You know how Fridays are the most exciting day of the week for hardworking individuals? It almost feels celebratory to act on the urge of raising one with your friends. This rings true for me too, and 11 years ago when I was still working in the banking sector I often referred to my former employer (“How can we help you?”) as my beverage company start-up.
One day, as a colleague dropped me off at my parents’ house after we had a quick drink, we noticed a very happy chappy – a sloshed construction worker who mumbled “Pardon me, Sir” to a street pole, convinced that the object had lost weight.
My colleague and I chuckled and even wished that we too could’ve knocked off at 14:00 on a Friday. You know, to get a head-start in the drinking game. The construction worker was not the first inebriated uncle we’ve encountered, though. Surely every family has a rock star uncle who loves the curves of a bottle.
I recently read an article on The Wine Goggle by Emile Joubert titled “No Country for Plastic Wine and its Low-life Boozers”. He mentioned the cheap virility of KWV sins that still haunts us today, which is an inexpensive and almost cheerful wine. The price index of cheap wine in South Africa won’t raise our per capita consumption. Instead it will only break down the hard-earned pride of each and every labourer on our wine farms.
After a recent tour of the SAB World of Beers in Johannesburg, I was also reminded of how enormous our country is and how diverse our various cultures are. We literally come in all shapes and shades, and even more than wine, beer still unites the country. I was intrigued by this realisation, and suddenly went on a mission to find out why beer is still so loved.
Well, it is part of the Mzansi history in the form of umqombothi, a traditional beer made from maize malt, sorghum malt, yeast and water. Fast-forward to the annual Wacky Wine Weekend in Robertson, which apparently contributed around 8% to our GDP in 2017 and also created many opportunities to entrepreneurs to grow their businesses, although the number of festival-goers significantly dropped in the last two years.
I wondered if beer had a greater appeal than wine, and also whether Generation Y was no longer phased by wine festivals.
Or perhaps our current economic climate was just negatively impacting their lifestyles. This beckoned the question: how do millennials party? Yes, how do they survive with the increasing living costs and still manage to have a good time?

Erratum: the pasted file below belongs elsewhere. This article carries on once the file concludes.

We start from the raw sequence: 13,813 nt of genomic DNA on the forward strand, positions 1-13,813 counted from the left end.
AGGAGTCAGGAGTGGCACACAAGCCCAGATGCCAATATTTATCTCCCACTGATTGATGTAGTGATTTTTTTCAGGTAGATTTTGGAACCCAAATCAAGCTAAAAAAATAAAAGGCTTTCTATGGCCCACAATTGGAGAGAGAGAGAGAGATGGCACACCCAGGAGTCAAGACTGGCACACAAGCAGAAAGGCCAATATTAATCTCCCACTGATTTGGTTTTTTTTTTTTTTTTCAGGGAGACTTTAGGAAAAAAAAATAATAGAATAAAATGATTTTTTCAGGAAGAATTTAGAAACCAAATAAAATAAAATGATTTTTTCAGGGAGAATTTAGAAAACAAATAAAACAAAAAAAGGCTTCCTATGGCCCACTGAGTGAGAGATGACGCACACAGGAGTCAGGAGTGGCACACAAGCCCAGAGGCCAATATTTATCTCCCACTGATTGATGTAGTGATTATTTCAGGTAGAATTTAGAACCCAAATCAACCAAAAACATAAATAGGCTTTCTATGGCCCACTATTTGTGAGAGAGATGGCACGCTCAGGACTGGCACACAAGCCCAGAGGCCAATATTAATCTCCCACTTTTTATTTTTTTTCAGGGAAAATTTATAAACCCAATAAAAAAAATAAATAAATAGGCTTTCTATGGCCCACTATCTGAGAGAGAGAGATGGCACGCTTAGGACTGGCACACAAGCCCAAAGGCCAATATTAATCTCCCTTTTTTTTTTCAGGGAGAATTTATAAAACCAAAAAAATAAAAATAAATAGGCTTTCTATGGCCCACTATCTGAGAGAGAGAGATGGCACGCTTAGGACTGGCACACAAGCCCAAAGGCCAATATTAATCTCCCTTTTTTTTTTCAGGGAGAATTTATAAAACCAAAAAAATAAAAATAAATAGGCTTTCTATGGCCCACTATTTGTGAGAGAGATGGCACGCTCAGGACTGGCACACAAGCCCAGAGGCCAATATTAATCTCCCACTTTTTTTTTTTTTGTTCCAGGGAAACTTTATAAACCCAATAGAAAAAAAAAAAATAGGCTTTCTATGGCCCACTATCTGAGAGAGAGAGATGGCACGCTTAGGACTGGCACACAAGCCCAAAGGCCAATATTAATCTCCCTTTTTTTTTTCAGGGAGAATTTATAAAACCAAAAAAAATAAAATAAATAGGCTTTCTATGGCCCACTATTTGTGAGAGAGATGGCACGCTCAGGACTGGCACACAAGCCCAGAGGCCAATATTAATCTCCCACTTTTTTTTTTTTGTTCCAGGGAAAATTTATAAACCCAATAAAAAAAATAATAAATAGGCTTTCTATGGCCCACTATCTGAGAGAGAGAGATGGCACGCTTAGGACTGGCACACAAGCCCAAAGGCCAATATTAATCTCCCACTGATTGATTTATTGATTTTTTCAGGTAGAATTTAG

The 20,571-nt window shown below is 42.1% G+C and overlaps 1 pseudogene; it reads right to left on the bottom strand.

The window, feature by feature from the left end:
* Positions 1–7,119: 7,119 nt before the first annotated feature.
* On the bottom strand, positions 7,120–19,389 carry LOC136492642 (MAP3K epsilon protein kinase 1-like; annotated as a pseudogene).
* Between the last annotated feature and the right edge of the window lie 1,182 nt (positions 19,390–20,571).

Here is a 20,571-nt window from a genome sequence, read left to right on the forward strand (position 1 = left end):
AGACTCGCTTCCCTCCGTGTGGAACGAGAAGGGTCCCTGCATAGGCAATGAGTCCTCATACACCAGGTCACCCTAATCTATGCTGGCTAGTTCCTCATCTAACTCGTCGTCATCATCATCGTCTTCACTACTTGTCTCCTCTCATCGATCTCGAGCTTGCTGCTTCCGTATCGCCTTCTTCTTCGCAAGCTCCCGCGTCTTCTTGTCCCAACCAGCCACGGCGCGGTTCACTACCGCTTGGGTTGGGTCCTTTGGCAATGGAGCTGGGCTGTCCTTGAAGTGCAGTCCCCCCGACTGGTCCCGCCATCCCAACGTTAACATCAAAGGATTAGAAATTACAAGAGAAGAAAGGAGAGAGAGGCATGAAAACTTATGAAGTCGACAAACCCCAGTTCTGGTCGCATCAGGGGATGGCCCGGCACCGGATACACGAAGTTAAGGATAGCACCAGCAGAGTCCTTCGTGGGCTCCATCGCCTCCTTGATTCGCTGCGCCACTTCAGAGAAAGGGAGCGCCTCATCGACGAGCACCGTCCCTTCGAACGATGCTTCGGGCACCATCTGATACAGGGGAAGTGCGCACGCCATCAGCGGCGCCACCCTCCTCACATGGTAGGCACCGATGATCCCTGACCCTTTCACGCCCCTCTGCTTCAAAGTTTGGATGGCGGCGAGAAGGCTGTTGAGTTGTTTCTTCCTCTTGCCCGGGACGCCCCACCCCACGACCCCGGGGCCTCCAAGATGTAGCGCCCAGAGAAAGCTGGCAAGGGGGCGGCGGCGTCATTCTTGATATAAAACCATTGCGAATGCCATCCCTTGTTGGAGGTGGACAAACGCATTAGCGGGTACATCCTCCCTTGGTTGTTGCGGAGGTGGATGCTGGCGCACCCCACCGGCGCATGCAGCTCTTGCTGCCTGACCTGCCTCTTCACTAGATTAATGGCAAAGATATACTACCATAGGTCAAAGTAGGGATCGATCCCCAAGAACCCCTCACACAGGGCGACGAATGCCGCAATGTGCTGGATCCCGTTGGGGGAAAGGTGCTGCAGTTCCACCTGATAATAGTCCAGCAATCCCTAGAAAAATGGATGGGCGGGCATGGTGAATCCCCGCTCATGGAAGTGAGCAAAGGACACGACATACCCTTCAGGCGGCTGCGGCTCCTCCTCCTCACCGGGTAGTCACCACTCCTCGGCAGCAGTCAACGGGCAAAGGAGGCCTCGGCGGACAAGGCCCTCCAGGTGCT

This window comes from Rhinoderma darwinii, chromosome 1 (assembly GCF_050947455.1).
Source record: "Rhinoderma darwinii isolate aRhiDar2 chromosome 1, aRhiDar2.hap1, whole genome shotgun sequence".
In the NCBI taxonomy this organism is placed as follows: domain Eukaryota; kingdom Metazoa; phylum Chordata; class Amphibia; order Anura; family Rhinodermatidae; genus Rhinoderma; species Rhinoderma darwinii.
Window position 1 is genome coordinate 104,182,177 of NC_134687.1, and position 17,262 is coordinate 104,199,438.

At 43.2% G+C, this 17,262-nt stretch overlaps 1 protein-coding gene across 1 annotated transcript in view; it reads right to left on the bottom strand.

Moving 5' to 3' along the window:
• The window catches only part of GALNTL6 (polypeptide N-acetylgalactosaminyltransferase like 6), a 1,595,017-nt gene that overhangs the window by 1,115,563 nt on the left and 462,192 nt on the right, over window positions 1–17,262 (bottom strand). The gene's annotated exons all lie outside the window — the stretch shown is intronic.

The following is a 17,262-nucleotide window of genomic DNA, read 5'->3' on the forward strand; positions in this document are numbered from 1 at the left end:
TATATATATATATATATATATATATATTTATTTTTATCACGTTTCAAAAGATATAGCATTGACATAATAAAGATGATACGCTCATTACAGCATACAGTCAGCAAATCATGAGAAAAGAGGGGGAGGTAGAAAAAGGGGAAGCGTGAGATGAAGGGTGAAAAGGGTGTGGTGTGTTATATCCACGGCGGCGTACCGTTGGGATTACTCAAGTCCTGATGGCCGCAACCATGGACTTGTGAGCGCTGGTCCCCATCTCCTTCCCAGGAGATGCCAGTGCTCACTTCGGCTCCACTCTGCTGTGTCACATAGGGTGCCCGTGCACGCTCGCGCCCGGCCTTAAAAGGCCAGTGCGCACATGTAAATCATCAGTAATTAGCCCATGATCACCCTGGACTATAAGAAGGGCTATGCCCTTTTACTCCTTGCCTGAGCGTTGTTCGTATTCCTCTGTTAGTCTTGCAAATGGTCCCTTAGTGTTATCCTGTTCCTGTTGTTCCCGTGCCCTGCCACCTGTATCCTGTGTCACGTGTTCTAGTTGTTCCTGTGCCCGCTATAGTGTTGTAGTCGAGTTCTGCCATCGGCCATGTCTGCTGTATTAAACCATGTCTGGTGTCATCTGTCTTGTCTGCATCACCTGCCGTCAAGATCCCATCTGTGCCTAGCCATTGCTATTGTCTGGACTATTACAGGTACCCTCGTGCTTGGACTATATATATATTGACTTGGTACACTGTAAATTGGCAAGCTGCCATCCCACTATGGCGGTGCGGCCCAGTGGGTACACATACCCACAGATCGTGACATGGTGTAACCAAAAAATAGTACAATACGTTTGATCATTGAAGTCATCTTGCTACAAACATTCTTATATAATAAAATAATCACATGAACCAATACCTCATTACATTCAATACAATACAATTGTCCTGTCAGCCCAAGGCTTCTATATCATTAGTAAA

It is often thought that millennials were throwing around piles of cash on brunches and what more. But as far as nights out go, new research suggests that so-called generation Y’ers were actually thriftier than their baby boomer parents. Nightlife habits are changing more drastically because millennials are going out less.
A New York Post article described them as “the greatest generation of couch potatoes”. They’re streaming more television series’, spending more time on phones, socialising via social media and drinking at home. To top it all, “moderate alcohol consumption is becoming the new cool”.
Brands are marketing their booze as “wellness drinks” in a desperate bid to capture the market. Now, wellness is making its way into an unexpected industry: alcohol. From “clean spirits” and “wellness beers” to sugar-free, paleo-friendly, and keto-friendly natural wine, brands are jumping on the wellness-obsessed millennial trend. Natural wines are becoming increasingly popular and apparently made with fewer processes and chemicals and therefore less likely to cause hangovers, according to the winemakers. (I’ll be sure to put it to the test!)
Van Loveren, a leading family-owned winery, that truly understands the ever-changing consumer climate, boasts with their “Almost Zero” de-alcoholised wines. “Almost Zero” is crafted from Sauvignon Blanc with the alcohol removed.
It is crisp and tasty, with less than 0.5% alcohol – the same as the alcohol-free beers on the market.
Better yet, it has 75% less kilojoules than a normal glass of wine. But more of this in a later column, when we’ll talk about keeping the kilojoules low.
Coming back to the happy hour construction worker that a former colleague and I encountered on a Friday afternoon 11 years ago… Whilst Generation Y has made the mind shift of being conscience of what they put into their bodies, a large part of our demographics still buy cheaply made wine. How do we change that? How do we change the mind-set of paying more for quality and raising the bar for many struggling labourers and adding value to the holistic value chain within the wine industry?
More questions than answers, I guess.
The big question is: “Are we asking the right questions?”
I’ll leave that to you to answer.